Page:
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On Sunday, audiences at the Toronto International Film Festival will see what audiences at the Venice and Telluride film festivals were the first to see over Labor Day weekend: Beasts of No Nation, the first original narrative motion picture from Netflix, the streaming service that until this year had, in the film realm, exclusively released the work of others. The film will be simultaneously released on Netflix and in select U.S. theaters, courtesy of Bleecker Street, on Oct. 16.
Netflix is famous for sparing no expense when it comes to producing quality original programming. Therefore, it’s not surprising that it got some of the world’s most elite talent to anchor this adaptation of Nigerian-American Uzodinma Iweala‘s critically acclaimed 2005 novel, which centers around a young boy from an unnamed West African country who is torn apart from his family by civil war and joins an army of child soldiers led by Elba’s charismatic Commandant, who the kids come to regard as a surrogate parent, for whose love and approval they will do anything, until paranoia sets in.
Beasts was adapted (over the course of seven years), directed (in Ghana, a first for an American film) and even shot (due to an injury to its original DP) by Cary Fukunaga, whose stock soared after he helmed the highly acclaimed first season of HBO’s True Detective, for which he won an Emmy; and it stars, in a supporting role, Idris Elba, who made his name on HBO’s The Wire and recently won raves for his work as the title character in another film shot and set in Africa, 2013’s Mandela: Long Walk to Freedom.
Its lead actor, however, is someone who had never acted before. His name is Abraham Attah, he was found on the ground in Ghana and he really rises to the occasion. In Telluride, Elba praised his young costar, who had never before been to America: “He had never acted before, but he did it with a lot of courage and wholeheartedness.”
Beasts is unusual, in that so few films are made about children, and upsetting, in that it’s about children in peril — and subjecting others to it. 2002’s City of God is, perhaps, the most famous example of this troubling sub-genre. But the one that is most apt is probably War Witch, a Canadian drama from that same year that is set in the Congo and, like Beasts, shows the horrifying ways in which a happy child can wind up as a ruthless soldier in Africa; it was rightly nominated for the best foreign language film Oscar.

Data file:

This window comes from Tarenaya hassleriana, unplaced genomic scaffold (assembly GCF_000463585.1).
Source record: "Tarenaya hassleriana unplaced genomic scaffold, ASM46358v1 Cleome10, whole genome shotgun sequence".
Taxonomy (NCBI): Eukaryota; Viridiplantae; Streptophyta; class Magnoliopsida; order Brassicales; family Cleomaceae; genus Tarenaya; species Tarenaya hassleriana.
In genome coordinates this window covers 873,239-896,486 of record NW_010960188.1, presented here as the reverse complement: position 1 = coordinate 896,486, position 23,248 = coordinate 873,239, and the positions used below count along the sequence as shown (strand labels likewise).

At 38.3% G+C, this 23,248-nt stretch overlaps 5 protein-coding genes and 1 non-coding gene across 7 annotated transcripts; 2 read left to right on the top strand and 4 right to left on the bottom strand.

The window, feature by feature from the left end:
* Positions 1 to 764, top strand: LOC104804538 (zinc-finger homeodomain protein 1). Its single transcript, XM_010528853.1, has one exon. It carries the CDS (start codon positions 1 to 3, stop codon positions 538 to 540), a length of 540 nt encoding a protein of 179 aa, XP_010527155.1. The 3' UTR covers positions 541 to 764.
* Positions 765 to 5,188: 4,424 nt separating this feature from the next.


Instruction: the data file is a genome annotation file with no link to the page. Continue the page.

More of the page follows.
Does Beasts of No Nation have Oscar noms in its future too? It faces an uphill climb, since its characters commit such cold-blooded atrocities that it becomes hard to feel sympathy for any of them — even its young protagonist. (Indeed, the violence depicted in the film is so gruesome that there were quite a few walkouts in Telluride.)
On the other hand, it has a number of things going for it. It’s ambitious. It seems to have critics behind it. And, perhaps most importantly, it has Netflix behind it. Netflix, in its quest to grow its profile and subscriber base, has shown a willingness to do whatever is necessary to give its projects a great shot at awards. Look no further than the last two years: one of its docs landed a nom in each of them.
My hunch is that its best shots are in the supporting actor category (Elba’s “I am your future” monologue takes your breath away) and, believe it or not, in the cinematography category (Fukunaga or whoever was operating the camera did some really creative things, not least of all having blood splatter on the lens, a la 2006’s Children of Men).
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